As the World Bank and others ramp up the discussion on carbon pricing, heads are turning towards Paris with thoughts on how the issue will be incorporated into the expected COP21 global climate deal. I have said many times in the past that unless a carbon price makes its way into the whole global energy system, then its success in bringing down emissions is far from assured. While local carbon pricing wins will appear, the global effort could be undermined by a lack of global coverage. This is true of other policy approaches as well, but in the case of carbon pricing there is the significant benefit of economic efficiency. For me, the signs so far aren’t great, with the text that came out of the Geneva ADP meeting showing few signs of tackling this important issue.
In recent weeks I have heard some commentators and national climate negotiators argue that the Framework Convention itself is sufficient to underpin cooperative carbon market development and that all the COP21 deal needs is a framework to ensure that accounting of carbon based trades is robust and avoids issues such as double counting (two parties each counting a particular reduction under their own emissions inventory). The underpinning language within the Convention can be found in several places (examples below), but the references are oblique and without direct recognition of carbon pricing or carbon markets;
- Efforts to address climate change may be carried out cooperatively by interested Parties;
- These Parties may implement such policies and measures jointly with other Parties and may assist other Parties in contributing to the achievement of the objective of the Convention;
- Coordinate as appropriate with other such Parties, relevant economic and administrative instruments developed to achieve the objective of the Convention;
While this language could be interpreted as a mandate to develop a global carbon market and the ensuing exchange of carbon pricing instruments between Parties, or companies within the jurisdiction of those Parties, it hardly encourages this process to take place, let alone become a key activity in implementing a global deal. Similarly, if a Paris deal just addresses accounting issues, I don’t believe that this will act as the necessary catalyst for carbon market development either. It’s a bit like agreeing how to calculate the GDP and then not opening the national mint to print and issue the currency!!
Looking back at the Kyoto Protocol, the Clean Development Mechanism provides some valuable learning. While it isn’t a comprehensive carbon pricing instrument the Protocol nevertheless catalysed its development with a few paragraphs of text, to the extent that it eventually pushed some $100 billion (some have estimated much higher levels) in project investment into various developing country economies. This far eclipses the $10 billion that has so far been pledged to the Green Climate Fund, clearly demonstrating that market based approaches will almost always outstrip direct public financing or funding. To meet the developed countries’ commitment to mobilize $100bn per annum by 2020, it is clear that carbon market approaches including linking will be required. It is difficult to see how it will be met without incentivizing the private sector in this way.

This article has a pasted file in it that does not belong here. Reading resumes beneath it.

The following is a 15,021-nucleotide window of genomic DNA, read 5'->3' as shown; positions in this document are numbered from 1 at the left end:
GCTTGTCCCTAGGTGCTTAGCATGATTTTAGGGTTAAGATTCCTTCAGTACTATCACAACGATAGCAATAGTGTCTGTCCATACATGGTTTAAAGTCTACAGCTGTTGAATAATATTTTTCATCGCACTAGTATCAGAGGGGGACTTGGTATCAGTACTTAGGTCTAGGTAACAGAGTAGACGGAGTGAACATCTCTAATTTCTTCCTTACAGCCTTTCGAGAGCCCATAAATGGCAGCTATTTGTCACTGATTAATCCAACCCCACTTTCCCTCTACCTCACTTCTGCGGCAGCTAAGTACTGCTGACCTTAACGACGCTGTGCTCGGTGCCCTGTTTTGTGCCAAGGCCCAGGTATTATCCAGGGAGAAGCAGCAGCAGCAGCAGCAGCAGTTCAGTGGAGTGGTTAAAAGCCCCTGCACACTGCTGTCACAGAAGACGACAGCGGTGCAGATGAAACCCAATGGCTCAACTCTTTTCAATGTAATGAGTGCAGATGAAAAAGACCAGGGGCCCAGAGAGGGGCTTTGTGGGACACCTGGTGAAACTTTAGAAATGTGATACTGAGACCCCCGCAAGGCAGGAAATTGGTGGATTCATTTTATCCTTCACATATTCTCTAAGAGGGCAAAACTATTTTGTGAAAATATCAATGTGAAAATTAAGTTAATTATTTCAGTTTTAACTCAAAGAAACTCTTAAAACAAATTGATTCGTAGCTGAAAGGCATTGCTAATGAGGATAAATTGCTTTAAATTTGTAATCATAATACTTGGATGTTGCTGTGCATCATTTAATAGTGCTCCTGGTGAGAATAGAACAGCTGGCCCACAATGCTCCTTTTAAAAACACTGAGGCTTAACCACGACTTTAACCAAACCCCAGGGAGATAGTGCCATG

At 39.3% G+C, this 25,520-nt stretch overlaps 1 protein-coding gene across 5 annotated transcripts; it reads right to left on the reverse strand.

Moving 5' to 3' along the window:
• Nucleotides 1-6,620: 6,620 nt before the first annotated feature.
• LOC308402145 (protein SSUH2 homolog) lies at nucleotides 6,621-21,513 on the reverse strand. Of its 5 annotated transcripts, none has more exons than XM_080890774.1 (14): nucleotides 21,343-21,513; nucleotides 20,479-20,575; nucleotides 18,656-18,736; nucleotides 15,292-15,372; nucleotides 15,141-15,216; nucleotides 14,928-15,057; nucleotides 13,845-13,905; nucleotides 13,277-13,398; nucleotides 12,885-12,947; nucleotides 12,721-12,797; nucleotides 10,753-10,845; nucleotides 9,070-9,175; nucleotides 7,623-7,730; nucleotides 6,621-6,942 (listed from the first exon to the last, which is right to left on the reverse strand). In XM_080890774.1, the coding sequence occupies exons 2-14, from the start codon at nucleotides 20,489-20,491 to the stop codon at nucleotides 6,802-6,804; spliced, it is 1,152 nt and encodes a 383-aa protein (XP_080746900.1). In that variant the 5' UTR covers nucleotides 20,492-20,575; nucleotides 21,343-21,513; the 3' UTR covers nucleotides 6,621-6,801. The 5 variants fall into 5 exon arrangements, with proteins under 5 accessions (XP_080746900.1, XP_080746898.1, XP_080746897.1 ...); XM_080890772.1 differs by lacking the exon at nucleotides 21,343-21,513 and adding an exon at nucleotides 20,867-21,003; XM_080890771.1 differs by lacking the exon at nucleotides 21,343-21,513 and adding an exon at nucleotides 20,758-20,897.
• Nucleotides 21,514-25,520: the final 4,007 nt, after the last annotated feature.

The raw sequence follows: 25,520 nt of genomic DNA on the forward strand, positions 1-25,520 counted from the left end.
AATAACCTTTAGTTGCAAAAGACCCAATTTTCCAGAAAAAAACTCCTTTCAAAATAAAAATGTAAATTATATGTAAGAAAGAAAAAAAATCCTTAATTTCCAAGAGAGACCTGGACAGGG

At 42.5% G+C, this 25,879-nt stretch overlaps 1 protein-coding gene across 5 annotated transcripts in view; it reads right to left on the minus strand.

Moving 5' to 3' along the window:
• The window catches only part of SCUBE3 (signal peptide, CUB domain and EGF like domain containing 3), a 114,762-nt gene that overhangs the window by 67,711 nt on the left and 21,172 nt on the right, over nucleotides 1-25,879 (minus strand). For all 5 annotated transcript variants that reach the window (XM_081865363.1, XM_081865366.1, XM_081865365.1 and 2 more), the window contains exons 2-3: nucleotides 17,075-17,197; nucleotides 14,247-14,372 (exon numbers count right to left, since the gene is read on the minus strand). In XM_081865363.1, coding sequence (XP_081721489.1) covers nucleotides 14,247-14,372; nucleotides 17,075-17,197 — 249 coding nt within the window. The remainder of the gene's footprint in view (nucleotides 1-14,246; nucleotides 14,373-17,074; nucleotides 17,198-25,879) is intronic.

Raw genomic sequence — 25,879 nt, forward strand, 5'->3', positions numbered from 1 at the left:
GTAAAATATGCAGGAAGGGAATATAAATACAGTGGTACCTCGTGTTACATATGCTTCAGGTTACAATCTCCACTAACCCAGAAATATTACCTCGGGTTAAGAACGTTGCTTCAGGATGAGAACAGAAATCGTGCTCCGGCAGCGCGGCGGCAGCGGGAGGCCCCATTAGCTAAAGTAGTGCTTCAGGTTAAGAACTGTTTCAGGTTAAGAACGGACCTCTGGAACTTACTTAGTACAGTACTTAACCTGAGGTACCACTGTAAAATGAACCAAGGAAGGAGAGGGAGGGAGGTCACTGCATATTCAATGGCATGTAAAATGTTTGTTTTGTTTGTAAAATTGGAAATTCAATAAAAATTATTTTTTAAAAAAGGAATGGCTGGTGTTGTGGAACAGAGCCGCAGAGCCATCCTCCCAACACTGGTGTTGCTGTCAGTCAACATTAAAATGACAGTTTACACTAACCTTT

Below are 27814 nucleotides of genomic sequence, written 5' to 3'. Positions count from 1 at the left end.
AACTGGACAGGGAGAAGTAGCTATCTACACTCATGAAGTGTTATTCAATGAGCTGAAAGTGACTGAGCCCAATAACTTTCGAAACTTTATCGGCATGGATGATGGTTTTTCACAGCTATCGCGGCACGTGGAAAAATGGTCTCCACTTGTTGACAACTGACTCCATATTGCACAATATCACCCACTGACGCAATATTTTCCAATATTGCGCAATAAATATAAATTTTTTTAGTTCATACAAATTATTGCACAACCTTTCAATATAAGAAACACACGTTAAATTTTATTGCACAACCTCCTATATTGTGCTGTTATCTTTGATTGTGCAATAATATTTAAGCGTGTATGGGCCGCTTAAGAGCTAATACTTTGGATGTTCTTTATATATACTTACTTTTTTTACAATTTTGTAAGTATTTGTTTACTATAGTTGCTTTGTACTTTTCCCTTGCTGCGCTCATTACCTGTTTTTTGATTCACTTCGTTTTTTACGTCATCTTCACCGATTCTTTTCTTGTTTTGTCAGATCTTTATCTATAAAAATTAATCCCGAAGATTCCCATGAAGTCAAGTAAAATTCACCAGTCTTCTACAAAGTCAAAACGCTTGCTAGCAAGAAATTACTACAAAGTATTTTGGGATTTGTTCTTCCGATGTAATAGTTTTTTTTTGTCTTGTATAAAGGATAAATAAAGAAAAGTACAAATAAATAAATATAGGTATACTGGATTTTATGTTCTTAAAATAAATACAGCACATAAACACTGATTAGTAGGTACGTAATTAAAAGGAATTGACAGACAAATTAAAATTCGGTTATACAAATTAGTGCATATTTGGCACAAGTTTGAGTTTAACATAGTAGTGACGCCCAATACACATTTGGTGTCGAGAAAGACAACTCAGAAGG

This is the sort of step that I think the negotiators in Paris need to take. Rather than just elaborating on core accounting principles, I believe that they need to incorporate a means of actively encouraging carbon market expansion. Given the nationally determined contribution based architecture that is emerging, such a development will probably be a bottom up process, perhaps with heterogeneous linking between various market based systems. The Harvard Kennedy School are offering valuable insight into how this might transpire.
One organisation, IETA, has put forward a proposal for Paris along these lines. It is a light touch approach, given the opposition that a real carbon market proposal seems to foster, but hopefully it will be enough to get things started. The IETA proposal calls for the development of a “unified international transfer system”, in effect a “plug-and-play” linkage approach for national trading systems. With wording along these lines in the Paris agreement, later COP decisions could establish the modalities for such a system, thus opening up and accelerating the process that the likes of California and Quebec went through to link their respective trading systems. Such modalities would include the common accounting framework that is needed irrespective of the approach taken to encourage the development of a global market. In all cases, accounting still remains central to progress.
I won’t claim that this is the quickest and most effective way forward, but it is where we are and probably the best that can be achieved, assuming the push from above is there to encourage it. Without such a push, we are all left to hope that something may transpire on carbon markets, but wishful thinking isn’t a solution to 2°C.